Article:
From: Lunaris, Molly (DOH)
Sent: Friday, September 10, 2010 12:20 PM
To: Resident on the 2000 block of 1st St NW, east side
Cc: Vigilance, Pierre (DOH); Leonard, Kimberly (DOH); Woldu, Feseha (DOH); Hille, Maria (DOH); email@example.com; Scott Giacoppo; Bridget Speiser; 'Alyson Burgess'
Subject: Feral and Wild Animals in your neighborhood
I’ve been asked to respond to your inquiries about feral and wild animals in your neighborhood.
Feeding feral cats is not illegal in the District so long as such feeding does not attract rats. That is why the community is encouraged to feed only for a short period of time. 10 minutes is an arbitrary about of time that is suggested by feral cat management organizations such as Alley Cat Allies and the Washington Humane Society. The feeder is supposed to pick up any remaining food after the cats finish eating so that any leftovers don’t attract rats or wildlife. It sounds like your neighbor’s take that responsibility seriously and are encouraging those who may be less vigilant to improve their performance to prevent problems. You referenced a serious health problem because of the cats. The Department of Health has not received reports of sick cats, rabies or other diseases transmitted by animals from the neighborhood.
As you may also be aware, the Animal Control Act (8-1802(c)2)) requires the District to “promote the utilization of trap, spay or neuter, and return practices as a means of controlling the feral cat population; provided, that all efforts shall be made to adopt out a trapped, tamable kitten.” My understanding is that the cats you are referring to have been sterilized, vaccinated, and are monitored by the community to ensure that the cats remain healthy. The monitoring includes feeding.
Sterilizing and releasing feral cats is best practices in feral cat management. Trapping and killing animals invites new feral cats into the neighborhood, the new, unsterilized cats reproduce and the population explodes. Because cats are highly territorial, sterilized cats keep new cats out and reduce the population over time.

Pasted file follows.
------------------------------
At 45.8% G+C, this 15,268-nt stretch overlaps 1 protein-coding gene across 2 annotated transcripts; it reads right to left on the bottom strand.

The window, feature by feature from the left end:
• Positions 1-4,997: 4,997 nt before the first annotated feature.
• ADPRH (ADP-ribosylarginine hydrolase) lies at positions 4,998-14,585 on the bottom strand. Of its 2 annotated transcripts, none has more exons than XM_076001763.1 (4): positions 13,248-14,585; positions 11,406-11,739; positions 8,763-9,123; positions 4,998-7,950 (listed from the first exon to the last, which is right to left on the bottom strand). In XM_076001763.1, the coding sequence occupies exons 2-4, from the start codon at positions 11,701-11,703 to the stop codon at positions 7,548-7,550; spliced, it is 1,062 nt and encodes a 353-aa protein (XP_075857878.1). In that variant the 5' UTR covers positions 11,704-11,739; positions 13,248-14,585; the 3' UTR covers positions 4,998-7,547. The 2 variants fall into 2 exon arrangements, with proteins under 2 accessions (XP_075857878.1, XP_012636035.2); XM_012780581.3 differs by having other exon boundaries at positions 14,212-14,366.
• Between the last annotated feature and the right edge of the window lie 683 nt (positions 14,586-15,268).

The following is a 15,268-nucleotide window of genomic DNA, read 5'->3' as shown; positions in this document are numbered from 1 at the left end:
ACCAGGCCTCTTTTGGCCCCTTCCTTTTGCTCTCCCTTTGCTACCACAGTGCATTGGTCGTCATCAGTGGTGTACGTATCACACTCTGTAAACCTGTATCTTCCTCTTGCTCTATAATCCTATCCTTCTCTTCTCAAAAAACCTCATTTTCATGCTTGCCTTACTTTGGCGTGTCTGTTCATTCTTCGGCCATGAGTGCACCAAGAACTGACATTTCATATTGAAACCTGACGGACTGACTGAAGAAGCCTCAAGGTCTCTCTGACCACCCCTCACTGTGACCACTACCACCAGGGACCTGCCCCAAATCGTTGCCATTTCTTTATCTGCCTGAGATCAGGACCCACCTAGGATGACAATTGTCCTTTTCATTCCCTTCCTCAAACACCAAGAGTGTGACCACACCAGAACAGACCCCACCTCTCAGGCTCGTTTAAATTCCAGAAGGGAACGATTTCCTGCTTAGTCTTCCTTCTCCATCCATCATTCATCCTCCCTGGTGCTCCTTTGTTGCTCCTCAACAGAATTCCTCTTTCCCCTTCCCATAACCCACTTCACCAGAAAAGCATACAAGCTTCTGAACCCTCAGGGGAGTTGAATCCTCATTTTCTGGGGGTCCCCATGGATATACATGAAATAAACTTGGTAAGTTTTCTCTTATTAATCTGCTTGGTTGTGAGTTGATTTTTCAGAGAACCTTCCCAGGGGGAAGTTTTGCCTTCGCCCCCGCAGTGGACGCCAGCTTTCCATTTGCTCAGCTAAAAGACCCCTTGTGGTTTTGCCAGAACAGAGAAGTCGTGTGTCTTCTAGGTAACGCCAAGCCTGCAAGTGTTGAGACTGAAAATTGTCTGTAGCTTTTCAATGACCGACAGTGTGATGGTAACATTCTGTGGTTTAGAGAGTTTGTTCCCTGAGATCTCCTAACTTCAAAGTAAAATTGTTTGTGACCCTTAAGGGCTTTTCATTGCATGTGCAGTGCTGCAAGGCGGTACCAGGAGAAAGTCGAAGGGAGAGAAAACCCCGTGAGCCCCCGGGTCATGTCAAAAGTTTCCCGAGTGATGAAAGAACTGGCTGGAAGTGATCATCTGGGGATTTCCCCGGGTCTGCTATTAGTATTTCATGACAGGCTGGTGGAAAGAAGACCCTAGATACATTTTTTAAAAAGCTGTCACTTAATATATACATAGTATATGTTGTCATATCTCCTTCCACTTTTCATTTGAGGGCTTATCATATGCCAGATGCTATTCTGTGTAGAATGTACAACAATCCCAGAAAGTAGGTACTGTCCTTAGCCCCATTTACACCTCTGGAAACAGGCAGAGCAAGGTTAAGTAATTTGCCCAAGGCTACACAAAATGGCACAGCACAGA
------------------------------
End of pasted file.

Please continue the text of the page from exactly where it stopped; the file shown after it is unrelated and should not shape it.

I understand that Ms. Hille, who you have worked with in the past, has followed up with the known feeders in the neighborhood and issued abatement notices requiring them to cease feeding practices that may cause a public health nuisance.
In your e-mail, you also mention a wildlife problem. The Mayor has not mandated DOH with wildlife management. Wildlife management is DDOE’s Fisheries and Wildlife Division’s domain. That division can be reached by calling Ms. Becky Ackerson at 202-727-4726. If the Department of Health receives reports of sick or injured wildlife, or wildlife actively threatening a resident, animal control can go out; however, the mere presence of a wild animal in the neighborhood does not indicate a public health problem.
Program Specialist Animal Disease Prevention Division
DC Department of Health Government of the District of Columbia
825 North Capitol Street, NE
Suite 8001 Washington, DC 20002
Office: (202) 535-2508
Mobile: (202) 380-6603
Fax: (202) 535-1359